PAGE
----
“I am personally totally devastated and heartbroken to see Ramesh Patel leave us,” said Dr. Romesh Japra, a close friend of Patel said in a message to News India Times. “I have fond memories of working in National FIA under his astute stewardship when we traveled together all across America to unite Indian-Americans,” Japra said.
“I could feel his unconditional love for me,”Japra went on to say. “I learnt tremendously from him about dedication and devotion for community activism. Ramesh had phenomenal commitment & profound passion towards volunteerism. He touched multitude of lives and his leadership will be missed dearly by everyone. I personally lost a good friend, guide and mentor. Om.”
Ankur Vaidya, trustee and two-time president of FIA, told Desi Talk, “Kaka had this ‘Indian’ in him. And his reach to the Indian community around the country was unmatched. You could pick any state, any town around the country and he would tell you who to contact. He would tell you to contact so-and-so in some town and tell them, ‘I am coming so have some warm khichree ready’.”
“If anyone was looking for a job, he would advise them. Anyone, whether richest or middle-class or poor, Rameshbhai would be the same for everyone,” Vaidya said. There are so many anecdotes of Patel’s life. “One he told the Consul General -‘I have not worn my shoes out, I have worn your steps out,'” Vaidya recounted. “How to enhance the image of India was his goal.”
Condolences began pouring in remembering Patel for his good deeds and great friendships.
“His sphere of influence was wide and very credible. He worked tirelessly to arrange conferences, seminars, and exhibitions. It is a tremendous loss for the Indian American
community,” said Angela Anand, president of the NFIA.
Both India and the United States “lost a champion who represented India and Indian culture in its best form. The image of
India he projected to all American citizens in the streets of New York will live on. We salute his love and dedication to India,” Anand said.
The Global Organization of People of Indian Origin credited Patel with helping to establish the organization back in 1989. The Chairman of GOPIO, Thomas Abraham said, “There are only very few community leaders in the USA who have over forty years of continuous community service and we will miss him in our community campaign and service activities.”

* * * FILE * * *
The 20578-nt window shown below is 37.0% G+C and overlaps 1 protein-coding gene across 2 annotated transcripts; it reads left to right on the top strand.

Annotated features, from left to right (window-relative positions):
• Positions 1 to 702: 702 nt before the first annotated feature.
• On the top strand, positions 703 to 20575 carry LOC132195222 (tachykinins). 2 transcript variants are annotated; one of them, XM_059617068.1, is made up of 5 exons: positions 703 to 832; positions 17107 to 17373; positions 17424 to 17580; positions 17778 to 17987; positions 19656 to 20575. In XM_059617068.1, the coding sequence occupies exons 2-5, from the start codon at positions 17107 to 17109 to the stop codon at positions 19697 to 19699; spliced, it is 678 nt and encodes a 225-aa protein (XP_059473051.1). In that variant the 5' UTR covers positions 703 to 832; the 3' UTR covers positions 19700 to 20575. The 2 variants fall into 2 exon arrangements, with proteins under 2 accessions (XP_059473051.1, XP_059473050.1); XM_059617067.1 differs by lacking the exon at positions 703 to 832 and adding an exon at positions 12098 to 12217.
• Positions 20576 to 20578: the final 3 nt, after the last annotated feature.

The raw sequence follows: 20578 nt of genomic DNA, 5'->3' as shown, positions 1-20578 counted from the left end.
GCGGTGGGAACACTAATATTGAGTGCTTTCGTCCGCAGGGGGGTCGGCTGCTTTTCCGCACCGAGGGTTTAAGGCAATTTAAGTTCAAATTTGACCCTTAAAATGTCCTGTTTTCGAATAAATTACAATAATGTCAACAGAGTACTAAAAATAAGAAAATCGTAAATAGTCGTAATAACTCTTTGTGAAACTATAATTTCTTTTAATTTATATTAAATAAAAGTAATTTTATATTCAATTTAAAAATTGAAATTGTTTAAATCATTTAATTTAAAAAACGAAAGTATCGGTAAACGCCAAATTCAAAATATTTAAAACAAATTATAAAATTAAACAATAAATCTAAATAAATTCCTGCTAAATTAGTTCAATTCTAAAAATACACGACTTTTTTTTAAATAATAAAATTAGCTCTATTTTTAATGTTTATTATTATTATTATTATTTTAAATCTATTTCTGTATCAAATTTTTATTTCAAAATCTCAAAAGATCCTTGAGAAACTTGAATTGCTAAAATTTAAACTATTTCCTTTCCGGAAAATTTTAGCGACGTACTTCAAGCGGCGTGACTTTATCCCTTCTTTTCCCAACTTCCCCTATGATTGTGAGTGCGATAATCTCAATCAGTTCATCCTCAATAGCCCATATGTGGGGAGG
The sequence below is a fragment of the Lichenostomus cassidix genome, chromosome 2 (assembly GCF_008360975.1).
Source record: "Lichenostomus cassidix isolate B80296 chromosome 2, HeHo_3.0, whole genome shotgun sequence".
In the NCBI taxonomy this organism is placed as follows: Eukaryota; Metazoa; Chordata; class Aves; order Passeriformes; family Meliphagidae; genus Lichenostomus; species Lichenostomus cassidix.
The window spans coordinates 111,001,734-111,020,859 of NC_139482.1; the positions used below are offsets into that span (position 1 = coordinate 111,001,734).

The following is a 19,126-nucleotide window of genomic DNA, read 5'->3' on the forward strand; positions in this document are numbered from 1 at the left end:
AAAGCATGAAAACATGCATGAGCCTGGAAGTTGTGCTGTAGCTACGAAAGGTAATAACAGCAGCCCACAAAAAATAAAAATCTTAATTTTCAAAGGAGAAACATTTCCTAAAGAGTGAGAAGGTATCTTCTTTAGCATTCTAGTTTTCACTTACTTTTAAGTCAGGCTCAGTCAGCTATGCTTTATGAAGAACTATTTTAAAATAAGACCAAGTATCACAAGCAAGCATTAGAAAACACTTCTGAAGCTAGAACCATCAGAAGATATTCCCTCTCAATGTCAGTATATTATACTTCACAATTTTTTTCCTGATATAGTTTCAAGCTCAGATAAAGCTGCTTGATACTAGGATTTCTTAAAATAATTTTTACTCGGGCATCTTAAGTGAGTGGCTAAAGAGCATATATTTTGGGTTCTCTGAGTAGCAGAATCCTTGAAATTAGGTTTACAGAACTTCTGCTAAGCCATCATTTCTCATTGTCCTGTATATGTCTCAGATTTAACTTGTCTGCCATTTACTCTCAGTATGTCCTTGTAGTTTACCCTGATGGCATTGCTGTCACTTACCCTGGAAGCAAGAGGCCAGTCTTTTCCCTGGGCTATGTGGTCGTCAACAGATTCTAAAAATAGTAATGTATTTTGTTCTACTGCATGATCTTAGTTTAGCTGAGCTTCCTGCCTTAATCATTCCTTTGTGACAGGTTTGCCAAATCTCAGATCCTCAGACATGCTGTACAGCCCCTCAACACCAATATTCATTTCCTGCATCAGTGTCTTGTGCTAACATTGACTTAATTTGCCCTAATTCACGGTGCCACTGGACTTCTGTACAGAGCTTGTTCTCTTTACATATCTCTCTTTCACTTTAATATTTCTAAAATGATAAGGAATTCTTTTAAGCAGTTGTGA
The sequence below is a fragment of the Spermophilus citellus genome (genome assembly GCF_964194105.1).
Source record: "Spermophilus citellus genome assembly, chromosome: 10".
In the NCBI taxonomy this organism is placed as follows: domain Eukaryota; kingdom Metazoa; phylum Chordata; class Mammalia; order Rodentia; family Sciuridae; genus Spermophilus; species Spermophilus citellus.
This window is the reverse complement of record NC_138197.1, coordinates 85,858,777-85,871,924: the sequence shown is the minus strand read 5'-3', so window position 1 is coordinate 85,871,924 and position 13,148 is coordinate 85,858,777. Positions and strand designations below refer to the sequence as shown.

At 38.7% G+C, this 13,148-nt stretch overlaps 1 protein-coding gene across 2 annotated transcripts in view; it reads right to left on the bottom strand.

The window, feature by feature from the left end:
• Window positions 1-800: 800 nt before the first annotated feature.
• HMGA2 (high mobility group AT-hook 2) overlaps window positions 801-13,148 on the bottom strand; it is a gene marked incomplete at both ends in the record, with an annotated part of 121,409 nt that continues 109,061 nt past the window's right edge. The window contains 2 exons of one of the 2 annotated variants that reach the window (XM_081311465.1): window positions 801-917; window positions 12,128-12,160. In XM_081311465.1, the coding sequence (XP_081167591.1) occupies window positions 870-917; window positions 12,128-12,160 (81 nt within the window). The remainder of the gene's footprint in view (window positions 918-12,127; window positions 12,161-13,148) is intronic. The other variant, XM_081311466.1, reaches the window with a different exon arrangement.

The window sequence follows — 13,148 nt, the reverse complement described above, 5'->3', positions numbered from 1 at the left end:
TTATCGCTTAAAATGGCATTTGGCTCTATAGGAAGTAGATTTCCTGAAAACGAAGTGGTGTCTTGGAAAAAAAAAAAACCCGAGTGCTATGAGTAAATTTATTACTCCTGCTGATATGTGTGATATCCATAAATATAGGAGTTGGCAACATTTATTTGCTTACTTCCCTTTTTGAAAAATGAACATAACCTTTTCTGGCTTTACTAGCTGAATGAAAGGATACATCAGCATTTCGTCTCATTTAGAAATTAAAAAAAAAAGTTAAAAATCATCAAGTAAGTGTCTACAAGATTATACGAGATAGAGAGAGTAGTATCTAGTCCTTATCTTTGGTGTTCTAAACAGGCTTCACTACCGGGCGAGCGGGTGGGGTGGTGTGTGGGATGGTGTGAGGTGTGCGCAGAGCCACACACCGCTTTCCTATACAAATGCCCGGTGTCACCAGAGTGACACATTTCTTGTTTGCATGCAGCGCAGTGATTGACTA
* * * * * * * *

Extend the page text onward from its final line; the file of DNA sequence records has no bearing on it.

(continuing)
Sharad Shah, president of Share and Care in U.S., a non-profit that works on several projects in India, told News India Times Patel was a “good dear friend and always stood with my family.”
“Respected Rameshbhai was a strong advocate, supporter and a well-wisher of Share and Care Foundation. He recognized the humanitarian force of our foundation a few decades ago and was instrumental in honoring the foundation not once but twice. He had an open offer to support our foundation for any help we required,” Shah recalleds.
“His vision for society and humanity was unique. He worked diligently to present India and its people with great dignity. He did it well and was a success,” Shah said.
“The loss of someone dear to our foundation, to the society and to the family is never easy,” Shah added and sent his prayers and “heartfelt condolences” to the family.
“I lost my friend Ramesh Patel,” said Bhailal Patel of Chicago, no relation, said on Facebook, encapsulating the sadness members of the community feel. “He was my long time friend, classmate at J J College of Science in Nadiad, and we worked together at the Federation of Indian Associations and National Federation of Indian Associations.” Bhailal Patel said, adding, “I miss my dear friend.”
Funeral arrangements were being coordinated as this went to press.
Patel is survived by his wife Sucheta, his two daughters Manisha and Kunjal, and son Suhash.